International People’s Tribunal on Iran Atrocities of November 2019
On 15 November 2019, following a massive, sudden spike in fuel prices, nationwide protests broke out across Iran. Protests were largely peaceful, but in certain cities, public and private property incurred damage, allegedly due to the protestors. At its peak, from 16 November, the government imposed a near-total shutdown of the internet, and conducted a brutal crackdown on protestors. Police, security, and military forces shot and arrested protestors, while the authorities restricted access to information.
Reports that protesters were being killed emerged during the early hours of the protests, with the government admitting at least 255. Media and Human Rights organisations however, have reported a death toll of between 304 and 1,500. Human rights organisation, Justice for Iran has documented incidents of use of unlawful lethal force in 39 cities across 15 provinces, over the course of less than five days, causing hundreds of deaths and thousands of injuries.
One year on, in line with the Supreme Leader’s approved policy, the authorities continue to refuse to initiate judicial investigations or criminal proceedings. Instead, the families have had to settle for proposals of money and ‘martyrdom’ while being threatened and intimidated if they wanted to pursue their complaints.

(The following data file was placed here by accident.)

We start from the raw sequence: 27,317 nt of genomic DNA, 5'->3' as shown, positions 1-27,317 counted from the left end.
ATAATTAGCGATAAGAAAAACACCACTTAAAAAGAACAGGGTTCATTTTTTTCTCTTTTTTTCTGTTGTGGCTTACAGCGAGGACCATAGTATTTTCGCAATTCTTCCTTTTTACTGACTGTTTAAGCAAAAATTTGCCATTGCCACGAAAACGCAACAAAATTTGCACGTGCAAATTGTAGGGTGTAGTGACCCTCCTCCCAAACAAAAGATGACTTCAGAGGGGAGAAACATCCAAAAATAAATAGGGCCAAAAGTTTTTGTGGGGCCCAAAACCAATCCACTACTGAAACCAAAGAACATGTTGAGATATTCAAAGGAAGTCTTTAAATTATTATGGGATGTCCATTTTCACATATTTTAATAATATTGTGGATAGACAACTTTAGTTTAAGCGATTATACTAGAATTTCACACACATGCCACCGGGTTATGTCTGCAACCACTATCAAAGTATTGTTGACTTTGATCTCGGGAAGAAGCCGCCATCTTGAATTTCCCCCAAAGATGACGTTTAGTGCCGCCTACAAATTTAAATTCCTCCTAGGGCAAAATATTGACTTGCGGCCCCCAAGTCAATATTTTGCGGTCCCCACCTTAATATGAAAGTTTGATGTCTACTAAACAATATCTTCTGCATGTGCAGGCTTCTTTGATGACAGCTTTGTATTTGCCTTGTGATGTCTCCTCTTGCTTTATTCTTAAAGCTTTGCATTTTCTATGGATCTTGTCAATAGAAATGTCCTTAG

Human rights groups have commenced two initiatives as a minimum form justice and accountability for the victims’ families.
- The establishment of a UN Commission of Inquiry by a group of international and Iranian NGOs;
- The adoption of human rights sanctions (including asset freezing and travel bans) against perpetrators by the EU.
Despite a lot of talks and promises, the international community has failed to take any meaningful or effective action.